Hit like few others by the pandemic, New York seeks new formulas to reactivate its economy and its mayor, Eric Adamsdecided to bet on dance as a way of breathing new life into the Big Apple.
This week, Adams proposed modify urban planning regulations to facilitate the opening of discos and clubs in areas of the city where right now their existence is almost impossible or, simply, so that more businesses can add dancing to their leisure offer.
“Think of the owner of a tapas bar who has live music on weekends and wants to limit a small space to dance, but sees that he cannot under municipal regulations. Let’s change that “no” for a “yes” and let people dance,” explained the councilor during an act, who has stood out as a nightlife lover.
The initiative is part of a broader plan designed by Adams and his team to try to reactivate the local economy and make life easier for small businesses who are often stifled by the city’s complex bureaucracy.
“Too many agencies don’t understand that part of their mandate is allow the city to grow and flourish“, said Adams, who insisted that the usual “no” from local authorities to many private initiatives must become a search for alternatives to allow them to come true.
The difficult history of dancing in New York
In the case of dancing, the limitations come from far away and have been a workhorse for decades in a city that is sold as a world capital of leisure and culture.
For almost a century, the dance was technically prohibited.a in most bars in the Big Apple as a result of the Cabarets Lawa rule with racist overtones approved in 1926, in the middle of the alcohol prohibition law.
Until 2017, when it was repealed, that law limited the dance to establishments that had a license that was extremely difficult to obtain and that barely had a hundred of the over 25,000 bars and restaurants in the city.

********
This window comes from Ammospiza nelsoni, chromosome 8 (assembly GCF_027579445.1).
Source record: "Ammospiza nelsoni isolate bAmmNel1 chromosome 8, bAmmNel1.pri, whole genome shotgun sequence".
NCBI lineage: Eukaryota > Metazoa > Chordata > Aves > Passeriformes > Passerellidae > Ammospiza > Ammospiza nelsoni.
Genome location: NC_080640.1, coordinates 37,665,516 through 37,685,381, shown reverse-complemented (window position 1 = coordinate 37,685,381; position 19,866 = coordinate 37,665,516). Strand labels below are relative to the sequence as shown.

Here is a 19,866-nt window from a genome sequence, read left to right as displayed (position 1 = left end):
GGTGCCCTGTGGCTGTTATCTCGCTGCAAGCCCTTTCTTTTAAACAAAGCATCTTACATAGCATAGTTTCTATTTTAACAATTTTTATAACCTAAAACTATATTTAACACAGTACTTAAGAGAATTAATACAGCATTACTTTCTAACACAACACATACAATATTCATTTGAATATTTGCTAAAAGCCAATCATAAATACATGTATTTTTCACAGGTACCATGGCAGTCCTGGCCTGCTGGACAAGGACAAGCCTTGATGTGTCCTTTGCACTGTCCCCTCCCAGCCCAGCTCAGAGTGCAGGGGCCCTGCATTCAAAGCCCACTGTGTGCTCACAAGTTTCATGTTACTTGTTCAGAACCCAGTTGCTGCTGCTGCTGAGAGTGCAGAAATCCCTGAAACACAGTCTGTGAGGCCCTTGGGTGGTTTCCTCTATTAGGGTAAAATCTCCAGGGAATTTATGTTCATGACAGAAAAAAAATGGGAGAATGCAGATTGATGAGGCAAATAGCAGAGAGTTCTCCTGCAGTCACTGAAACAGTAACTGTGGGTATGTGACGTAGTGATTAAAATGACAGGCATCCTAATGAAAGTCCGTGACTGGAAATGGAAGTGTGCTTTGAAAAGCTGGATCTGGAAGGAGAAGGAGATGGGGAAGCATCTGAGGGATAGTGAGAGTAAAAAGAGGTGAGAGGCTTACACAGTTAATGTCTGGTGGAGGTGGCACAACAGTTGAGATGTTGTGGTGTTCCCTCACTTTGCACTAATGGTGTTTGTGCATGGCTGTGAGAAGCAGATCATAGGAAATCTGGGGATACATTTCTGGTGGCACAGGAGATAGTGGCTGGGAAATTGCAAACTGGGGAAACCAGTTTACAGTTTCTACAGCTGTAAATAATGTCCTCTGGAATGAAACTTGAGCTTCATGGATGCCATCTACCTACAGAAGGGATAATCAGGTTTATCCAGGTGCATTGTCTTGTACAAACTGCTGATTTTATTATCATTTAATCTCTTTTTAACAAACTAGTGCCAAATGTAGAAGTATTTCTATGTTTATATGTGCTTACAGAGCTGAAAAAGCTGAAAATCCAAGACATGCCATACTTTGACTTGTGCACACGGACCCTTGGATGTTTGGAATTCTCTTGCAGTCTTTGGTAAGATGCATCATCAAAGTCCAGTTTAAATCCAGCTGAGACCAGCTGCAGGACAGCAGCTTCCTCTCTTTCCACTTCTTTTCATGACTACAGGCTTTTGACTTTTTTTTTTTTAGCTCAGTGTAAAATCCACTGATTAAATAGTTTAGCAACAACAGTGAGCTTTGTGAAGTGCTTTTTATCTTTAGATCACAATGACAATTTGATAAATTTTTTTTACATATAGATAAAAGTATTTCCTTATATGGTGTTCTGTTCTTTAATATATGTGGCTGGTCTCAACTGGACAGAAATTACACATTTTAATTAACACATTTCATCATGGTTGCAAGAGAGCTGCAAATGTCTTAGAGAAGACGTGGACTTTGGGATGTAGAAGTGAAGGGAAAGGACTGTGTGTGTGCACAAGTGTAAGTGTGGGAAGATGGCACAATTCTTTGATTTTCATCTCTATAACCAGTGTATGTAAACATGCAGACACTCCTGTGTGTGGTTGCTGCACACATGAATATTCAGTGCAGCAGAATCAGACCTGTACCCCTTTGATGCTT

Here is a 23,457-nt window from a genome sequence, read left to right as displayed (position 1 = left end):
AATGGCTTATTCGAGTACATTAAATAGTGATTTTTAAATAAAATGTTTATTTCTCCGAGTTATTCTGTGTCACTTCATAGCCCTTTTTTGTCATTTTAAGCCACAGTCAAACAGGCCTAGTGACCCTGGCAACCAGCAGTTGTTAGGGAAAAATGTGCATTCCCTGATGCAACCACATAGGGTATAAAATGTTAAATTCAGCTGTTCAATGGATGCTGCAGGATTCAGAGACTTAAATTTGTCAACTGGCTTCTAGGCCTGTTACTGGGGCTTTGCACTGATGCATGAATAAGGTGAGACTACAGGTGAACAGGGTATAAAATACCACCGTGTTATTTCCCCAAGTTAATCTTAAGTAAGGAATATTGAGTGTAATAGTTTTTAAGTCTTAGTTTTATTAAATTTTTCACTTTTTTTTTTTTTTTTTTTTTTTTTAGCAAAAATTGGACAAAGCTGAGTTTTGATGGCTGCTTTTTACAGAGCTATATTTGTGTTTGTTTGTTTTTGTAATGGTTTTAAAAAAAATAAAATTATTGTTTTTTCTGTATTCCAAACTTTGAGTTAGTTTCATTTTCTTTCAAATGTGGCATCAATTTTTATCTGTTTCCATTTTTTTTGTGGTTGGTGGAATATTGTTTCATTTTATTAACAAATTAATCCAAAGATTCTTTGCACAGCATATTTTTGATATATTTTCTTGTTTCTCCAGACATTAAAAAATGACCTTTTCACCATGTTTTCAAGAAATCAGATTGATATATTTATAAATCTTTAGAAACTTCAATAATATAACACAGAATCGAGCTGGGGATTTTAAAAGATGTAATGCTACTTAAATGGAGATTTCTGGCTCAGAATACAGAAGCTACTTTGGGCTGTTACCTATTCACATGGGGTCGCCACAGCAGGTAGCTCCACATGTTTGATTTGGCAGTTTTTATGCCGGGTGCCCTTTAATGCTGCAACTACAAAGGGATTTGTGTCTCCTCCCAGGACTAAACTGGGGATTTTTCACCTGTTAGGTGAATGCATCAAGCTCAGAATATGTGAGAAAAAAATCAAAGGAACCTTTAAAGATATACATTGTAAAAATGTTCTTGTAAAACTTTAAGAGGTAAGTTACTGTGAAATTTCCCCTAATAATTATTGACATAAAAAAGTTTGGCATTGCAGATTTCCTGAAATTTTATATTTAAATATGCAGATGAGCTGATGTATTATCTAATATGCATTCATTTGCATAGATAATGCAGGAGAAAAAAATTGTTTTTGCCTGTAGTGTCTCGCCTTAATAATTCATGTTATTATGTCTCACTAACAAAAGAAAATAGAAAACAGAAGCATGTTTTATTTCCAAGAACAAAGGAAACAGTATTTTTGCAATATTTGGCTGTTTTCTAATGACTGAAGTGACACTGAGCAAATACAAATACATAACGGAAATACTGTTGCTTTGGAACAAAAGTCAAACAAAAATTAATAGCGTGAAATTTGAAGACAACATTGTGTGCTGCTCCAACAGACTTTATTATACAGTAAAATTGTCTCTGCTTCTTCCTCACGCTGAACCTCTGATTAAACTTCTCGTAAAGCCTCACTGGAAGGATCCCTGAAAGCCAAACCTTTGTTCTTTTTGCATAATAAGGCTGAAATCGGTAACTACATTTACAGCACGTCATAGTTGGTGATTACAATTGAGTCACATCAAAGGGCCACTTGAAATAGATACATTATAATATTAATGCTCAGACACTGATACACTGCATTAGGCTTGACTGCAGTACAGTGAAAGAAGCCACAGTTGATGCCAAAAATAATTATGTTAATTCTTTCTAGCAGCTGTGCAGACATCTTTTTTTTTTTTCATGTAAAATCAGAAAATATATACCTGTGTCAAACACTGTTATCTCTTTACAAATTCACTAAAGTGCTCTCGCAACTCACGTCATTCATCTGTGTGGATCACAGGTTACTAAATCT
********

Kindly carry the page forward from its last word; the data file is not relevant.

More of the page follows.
Although it had not been applied in practice for years, the Cabarets Law stopped businessmen who wanted to open dance venues and discriminated against certain communities for which dance is a central element of their identitylike Latinos and blacks according to their detractors.
That racist character was linked to the law from its inception, since it is widely accredited that the main reason for its creation was to take measures against jazz clubs in Harlem where people of different races mixed.
“Now that the historically discriminatory Cabarets Law has been repealed, we applaud Mayor Adams for taking the next key step in removing the ban on dancing in so many restaurants, bars and clubs,” Andrew Rigie, the executive director of the New York Times, said in a statement. York HospitalityAlliance.
“After such a difficult time, New Yorkers deserve the right to dance freely and celebrate our great cityadded City Council Majority Leader Keith Powers.
Important to Latinos
The great architect of the elimination of the Cabarés Law, former councilor Rafael Espinal, explains that the measures proposed by Adams are a necessary “second part”, since the zoning regulations continued to create impediments for dancing in a good part of the city.
Espinal, of Dominican origin, stresses that the change “is something very important for Latinos” and will end the “anxiety” that many local owners -particularly Caribbeans and people of color- felt the possibility of being punished for allowing dancing in their venues.
“Dancing is a part of Latino culture and the city will be kind to it,” says the politician, who now heads a freelance union.
Eddie is an Australian news reporter with over 9 years in the industry and has published on Forbes and tech crunch.